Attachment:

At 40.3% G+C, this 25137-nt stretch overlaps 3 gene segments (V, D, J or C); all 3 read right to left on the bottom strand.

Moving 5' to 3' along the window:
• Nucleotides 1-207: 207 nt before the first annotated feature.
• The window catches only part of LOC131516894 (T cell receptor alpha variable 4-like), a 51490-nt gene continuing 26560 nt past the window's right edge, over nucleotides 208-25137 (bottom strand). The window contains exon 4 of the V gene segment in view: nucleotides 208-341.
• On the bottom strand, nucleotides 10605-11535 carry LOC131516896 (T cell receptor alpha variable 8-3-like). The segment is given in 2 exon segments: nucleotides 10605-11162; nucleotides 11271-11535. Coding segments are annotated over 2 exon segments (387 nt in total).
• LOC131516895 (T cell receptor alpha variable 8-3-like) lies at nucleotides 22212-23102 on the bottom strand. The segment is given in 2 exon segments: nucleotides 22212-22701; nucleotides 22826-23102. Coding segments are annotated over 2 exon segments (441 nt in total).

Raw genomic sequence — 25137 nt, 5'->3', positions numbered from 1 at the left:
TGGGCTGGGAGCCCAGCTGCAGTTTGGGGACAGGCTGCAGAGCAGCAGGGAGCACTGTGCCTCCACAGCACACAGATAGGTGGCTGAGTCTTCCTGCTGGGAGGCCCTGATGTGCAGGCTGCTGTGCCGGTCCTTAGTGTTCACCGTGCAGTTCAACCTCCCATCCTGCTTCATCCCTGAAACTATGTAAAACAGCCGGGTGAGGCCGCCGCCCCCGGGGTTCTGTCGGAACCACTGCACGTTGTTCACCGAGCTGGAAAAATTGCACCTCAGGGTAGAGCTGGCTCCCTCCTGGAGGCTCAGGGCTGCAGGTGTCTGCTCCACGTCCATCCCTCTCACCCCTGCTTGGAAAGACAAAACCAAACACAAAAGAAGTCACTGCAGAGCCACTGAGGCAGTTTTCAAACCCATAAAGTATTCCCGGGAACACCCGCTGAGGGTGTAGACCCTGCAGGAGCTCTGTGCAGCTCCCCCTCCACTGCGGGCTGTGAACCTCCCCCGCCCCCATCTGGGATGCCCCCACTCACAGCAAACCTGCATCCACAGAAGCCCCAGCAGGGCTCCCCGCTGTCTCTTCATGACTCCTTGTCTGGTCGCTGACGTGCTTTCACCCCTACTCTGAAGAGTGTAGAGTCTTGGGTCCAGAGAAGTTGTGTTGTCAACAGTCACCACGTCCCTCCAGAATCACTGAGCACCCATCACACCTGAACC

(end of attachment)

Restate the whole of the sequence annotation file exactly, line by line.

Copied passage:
At 40.3% G+C, this 25137-nt stretch overlaps 3 gene segments (V, D, J or C); all 3 read right to left on the bottom strand.

Moving 5' to 3' along the window:
• Nucleotides 1-207: 207 nt before the first annotated feature.
• The window catches only part of LOC131516894 (T cell receptor alpha variable 4-like), a 51490-nt gene continuing 26560 nt past the window's right edge, over nucleotides 208-25137 (bottom strand). The window contains exon 4 of the V gene segment in view: nucleotides 208-341.
• On the bottom strand, nucleotides 10605-11535 carry LOC131516896 (T cell receptor alpha variable 8-3-like). The segment is given in 2 exon segments: nucleotides 10605-11162; nucleotides 11271-11535. Coding segments are annotated over 2 exon segments (387 nt in total).
• LOC131516895 (T cell receptor alpha variable 8-3-like) lies at nucleotides 22212-23102 on the bottom strand. The segment is given in 2 exon segments: nucleotides 22212-22701; nucleotides 22826-23102. Coding segments are annotated over 2 exon segments (441 nt in total).

Raw genomic sequence — 25137 nt, 5'->3', positions numbered from 1 at the left:
TGGGCTGGGAGCCCAGCTGCAGTTTGGGGACAGGCTGCAGAGCAGCAGGGAGCACTGTGCCTCCACAGCACACAGATAGGTGGCTGAGTCTTCCTGCTGGGAGGCCCTGATGTGCAGGCTGCTGTGCCGGTCCTTAGTGTTCACCGTGCAGTTCAACCTCCCATCCTGCTTCATCCCTGAAACTATGTAAAACAGCCGGGTGAGGCCGCCGCCCCCGGGGTTCTGTCGGAACCACTGCACGTTGTTCACCGAGCTGGAAAAATTGCACCTCAGGGTAGAGCTGGCTCCCTCCTGGAGGCTCAGGGCTGCAGGTGTCTGCTCCACGTCCATCCCTCTCACCCCTGCTTGGAAAGACAAAACCAAACACAAAAGAAGTCACTGCAGAGCCACTGAGGCAGTTTTCAAACCCATAAAGTATTCCCGGGAACACCCGCTGAGGGTGTAGACCCTGCAGGAGCTCTGTGCAGCTCCCCCTCCACTGCGGGCTGTGAACCTCCCCCGCCCCCATCTGGGATGCCCCCACTCACAGCAAACCTGCATCCACAGAAGCCCCAGCAGGGCTCCCCGCTGTCTCTTCATGACTCCTTGTCTGGTCGCTGACGTGCTTTCACCCCTACTCTGAAGAGTGTAGAGTCTTGGGTCCAGAGAAGTTGTGTTGTCAACAGTCACCACGTCCCTCCAGAATCACTGAGCACCCATCACACCTGAACC